Ralph Nader recently characterized San Diego as the "canary in the coal mine" of electricity deregulation, arguing that the state essentially sold out the public's right to a reliable supply of electricity when it tried to open the door to competition. He misplaced the blame. San Diego's skyrocketing electricity rates are the result of political horse-trading and compromise, not free markets.
The 1996 law at the center of the debate is not some radical rewriting of the rule books. California didn't deregulate its electricity market; it "restructured" it. While the generation of electricity was partly deregulated, additional regulations and controls were placed on the rest of the system. The result violates most basic principles of deregulation: It discourages entry into the market, it restricts expansion of capacity, and it sustains the old systems and rules that prevent competition.
Witnessing the legislative battles and compromises, most potential competitors outside California adopted a wait-and-see approach. The most recent attempts to freeze electricity rates at pre-restructuring levels have only confirmed their worst fears–it isn't a deregulated market at all, just some hybrid that no one knows how to navigate.
Under real deregulation, higher prices would spur more competition. But under California's system, political hurdles ensure that no out-of-state relief can be expected anytime soon.
So what about new power supplies in-state? Many pundits complain that no new capacity has come online since restructuring, but they don't bother to ask why. First, the restructuring law forced California's utilities to get out of power generation and sell their power plants–so they aren't investing in new ones. Several groups have applied to build new generation plants, some of them immediately after the law was passed. But even after four years, those new plants aren't likely to come online until next year because of the glacier-slow approval process.
As important, restructuring left California's existing power supply dangerously exposed by lengthening the regulatory process for repairs and upkeep. The last thing you want during a power shortage is to have existing plants break down. But because of a deal brokered in restructuring, power companies must now get regulatory approval before doing major repairs or refits. The result: While San Diego County suffers blackouts, the power supply problem gets worse.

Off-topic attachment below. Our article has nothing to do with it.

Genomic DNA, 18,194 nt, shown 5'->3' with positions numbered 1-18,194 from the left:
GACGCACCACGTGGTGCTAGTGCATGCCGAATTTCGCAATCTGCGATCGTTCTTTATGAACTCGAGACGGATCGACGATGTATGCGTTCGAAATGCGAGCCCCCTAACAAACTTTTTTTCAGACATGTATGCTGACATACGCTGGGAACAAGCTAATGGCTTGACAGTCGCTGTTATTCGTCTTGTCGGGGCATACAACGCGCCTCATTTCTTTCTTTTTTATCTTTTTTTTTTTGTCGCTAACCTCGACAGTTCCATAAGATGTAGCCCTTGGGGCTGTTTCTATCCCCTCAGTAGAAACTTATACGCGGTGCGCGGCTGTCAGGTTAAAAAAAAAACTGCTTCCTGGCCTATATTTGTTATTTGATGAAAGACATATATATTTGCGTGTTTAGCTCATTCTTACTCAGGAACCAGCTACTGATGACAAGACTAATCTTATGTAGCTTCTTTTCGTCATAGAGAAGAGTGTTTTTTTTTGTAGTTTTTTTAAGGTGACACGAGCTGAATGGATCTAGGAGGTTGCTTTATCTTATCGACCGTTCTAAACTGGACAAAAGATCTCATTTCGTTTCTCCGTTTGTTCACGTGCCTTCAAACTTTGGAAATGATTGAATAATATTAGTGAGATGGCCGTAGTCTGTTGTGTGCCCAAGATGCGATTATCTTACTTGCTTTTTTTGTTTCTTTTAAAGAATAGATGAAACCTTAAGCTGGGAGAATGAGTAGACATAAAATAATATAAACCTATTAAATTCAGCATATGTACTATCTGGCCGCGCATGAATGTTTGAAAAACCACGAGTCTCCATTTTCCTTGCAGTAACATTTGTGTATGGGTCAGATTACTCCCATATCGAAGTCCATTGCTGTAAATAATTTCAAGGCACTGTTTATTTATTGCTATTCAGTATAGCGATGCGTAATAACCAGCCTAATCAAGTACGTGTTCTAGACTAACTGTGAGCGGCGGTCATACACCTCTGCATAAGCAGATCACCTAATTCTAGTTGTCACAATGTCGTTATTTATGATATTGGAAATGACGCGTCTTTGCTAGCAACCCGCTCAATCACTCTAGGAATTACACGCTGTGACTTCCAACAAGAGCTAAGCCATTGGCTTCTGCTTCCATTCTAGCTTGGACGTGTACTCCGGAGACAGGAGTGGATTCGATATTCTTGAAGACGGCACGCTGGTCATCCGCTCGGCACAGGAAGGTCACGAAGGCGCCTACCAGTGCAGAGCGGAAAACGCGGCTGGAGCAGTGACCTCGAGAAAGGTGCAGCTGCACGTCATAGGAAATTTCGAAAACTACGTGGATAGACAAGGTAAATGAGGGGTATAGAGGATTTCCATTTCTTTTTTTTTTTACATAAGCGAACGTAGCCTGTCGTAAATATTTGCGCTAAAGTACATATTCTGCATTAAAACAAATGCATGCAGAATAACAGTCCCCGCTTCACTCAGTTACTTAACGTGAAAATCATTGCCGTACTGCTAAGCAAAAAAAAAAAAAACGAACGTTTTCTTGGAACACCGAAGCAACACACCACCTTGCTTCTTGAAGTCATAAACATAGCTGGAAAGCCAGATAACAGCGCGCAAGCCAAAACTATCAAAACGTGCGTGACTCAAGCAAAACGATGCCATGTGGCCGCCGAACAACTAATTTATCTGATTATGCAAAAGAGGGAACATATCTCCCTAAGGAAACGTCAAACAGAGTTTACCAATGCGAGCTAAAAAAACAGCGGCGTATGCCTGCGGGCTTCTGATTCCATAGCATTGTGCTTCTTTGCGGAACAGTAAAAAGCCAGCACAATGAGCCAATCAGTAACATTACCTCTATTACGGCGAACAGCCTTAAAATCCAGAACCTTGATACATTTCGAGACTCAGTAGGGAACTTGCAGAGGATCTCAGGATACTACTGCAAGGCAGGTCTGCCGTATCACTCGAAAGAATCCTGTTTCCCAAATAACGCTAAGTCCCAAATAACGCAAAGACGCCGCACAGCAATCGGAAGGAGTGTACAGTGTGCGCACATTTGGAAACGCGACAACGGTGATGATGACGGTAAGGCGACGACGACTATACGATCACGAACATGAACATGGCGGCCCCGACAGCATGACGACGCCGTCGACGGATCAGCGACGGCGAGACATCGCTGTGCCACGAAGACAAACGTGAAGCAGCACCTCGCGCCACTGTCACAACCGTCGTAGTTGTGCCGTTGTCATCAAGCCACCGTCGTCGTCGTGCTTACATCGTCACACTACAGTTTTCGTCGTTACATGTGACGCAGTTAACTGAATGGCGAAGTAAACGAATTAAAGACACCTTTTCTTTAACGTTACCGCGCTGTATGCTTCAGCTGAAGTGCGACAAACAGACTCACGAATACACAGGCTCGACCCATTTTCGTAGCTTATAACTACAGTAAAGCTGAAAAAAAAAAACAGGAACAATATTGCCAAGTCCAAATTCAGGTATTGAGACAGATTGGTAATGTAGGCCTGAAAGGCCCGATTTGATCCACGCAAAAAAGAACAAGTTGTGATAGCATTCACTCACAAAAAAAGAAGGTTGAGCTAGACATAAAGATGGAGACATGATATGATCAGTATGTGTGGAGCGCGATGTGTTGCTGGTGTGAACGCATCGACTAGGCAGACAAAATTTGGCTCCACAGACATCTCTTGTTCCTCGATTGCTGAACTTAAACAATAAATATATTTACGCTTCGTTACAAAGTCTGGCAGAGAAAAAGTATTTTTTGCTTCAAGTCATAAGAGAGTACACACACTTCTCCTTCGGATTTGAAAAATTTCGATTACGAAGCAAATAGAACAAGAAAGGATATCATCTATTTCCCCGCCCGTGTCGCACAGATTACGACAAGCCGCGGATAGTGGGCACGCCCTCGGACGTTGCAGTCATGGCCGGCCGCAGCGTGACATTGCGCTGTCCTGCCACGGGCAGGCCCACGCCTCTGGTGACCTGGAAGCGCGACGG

Worst of all, because electricity rates were not uniformly deregulated–only San Diego is experiencing "unregulated rates"–folks upstate have no incentive to conserve power. Supply is further diminished, and prices are pushed higher.
Given that the normal benefits of deregulation–competition and price-sensitive demand–were compromised out of the restructuring legislation, what do lawmakers want to do now? They want to reimpose price controls. While this may offer San Diegans short-term relief, it will have no effect on the long-term health of the power supply. In fact, combining artificially low prices with severe bureaucratic barriers to new supply is a recipe for major power shortages.
Contrast this with true deregulation in other industries, such as trucking and long-distance phone service. In those cases, prices were deregulated uniformly across the market; barriers to entry were removed, not added; and firms were encouraged to add capacity and were allowed to grow, shrink, or revamp themselves to respond to changes in demand. The result has been huge decreases in prices and increases in service quality and choice–the very things those who labeled California's electric restructuring "deregulation" promised.